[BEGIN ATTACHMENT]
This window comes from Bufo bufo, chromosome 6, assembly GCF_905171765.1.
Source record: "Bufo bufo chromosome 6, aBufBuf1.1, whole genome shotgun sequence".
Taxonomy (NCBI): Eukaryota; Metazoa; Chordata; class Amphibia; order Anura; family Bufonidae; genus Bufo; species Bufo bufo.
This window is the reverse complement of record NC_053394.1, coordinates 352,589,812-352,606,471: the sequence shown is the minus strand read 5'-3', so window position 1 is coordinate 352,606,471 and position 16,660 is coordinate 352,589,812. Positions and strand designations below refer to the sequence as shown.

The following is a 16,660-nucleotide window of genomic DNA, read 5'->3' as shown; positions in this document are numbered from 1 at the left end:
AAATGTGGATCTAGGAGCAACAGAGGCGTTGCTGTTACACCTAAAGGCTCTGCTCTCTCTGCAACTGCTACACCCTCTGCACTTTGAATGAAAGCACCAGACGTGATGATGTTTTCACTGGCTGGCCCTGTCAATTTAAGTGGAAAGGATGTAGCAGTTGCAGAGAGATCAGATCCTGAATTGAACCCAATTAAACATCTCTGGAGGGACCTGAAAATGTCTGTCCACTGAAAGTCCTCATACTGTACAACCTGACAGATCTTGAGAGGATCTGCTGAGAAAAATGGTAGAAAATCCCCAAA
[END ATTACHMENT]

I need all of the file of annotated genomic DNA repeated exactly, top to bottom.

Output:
This window comes from Bufo bufo, chromosome 6, assembly GCF_905171765.1.
Source record: "Bufo bufo chromosome 6, aBufBuf1.1, whole genome shotgun sequence".
Taxonomy (NCBI): Eukaryota; Metazoa; Chordata; class Amphibia; order Anura; family Bufonidae; genus Bufo; species Bufo bufo.
This window is the reverse complement of record NC_053394.1, coordinates 352,589,812-352,606,471: the sequence shown is the minus strand read 5'-3', so window position 1 is coordinate 352,606,471 and position 16,660 is coordinate 352,589,812. Positions and strand designations below refer to the sequence as shown.

The following is a 16,660-nucleotide window of genomic DNA, read 5'->3' as shown; positions in this document are numbered from 1 at the left end:
AAATGTGGATCTAGGAGCAACAGAGGCGTTGCTGTTACACCTAAAGGCTCTGCTCTCTCTGCAACTGCTACACCCTCTGCACTTTGAATGAAAGCACCAGACGTGATGATGTTTTCACTGGCTGGCCCTGTCAATTTAAGTGGAAAGGATGTAGCAGTTGCAGAGAGATCAGATCCTGAATTGAACCCAATTAAACATCTCTGGAGGGACCTGAAAATGTCTGTCCACTGAAAGTCCTCATACTGTACAACCTGACAGATCTTGAGAGGATCTGCTGAGAAAAATGGTAGAAAATCCCCAAA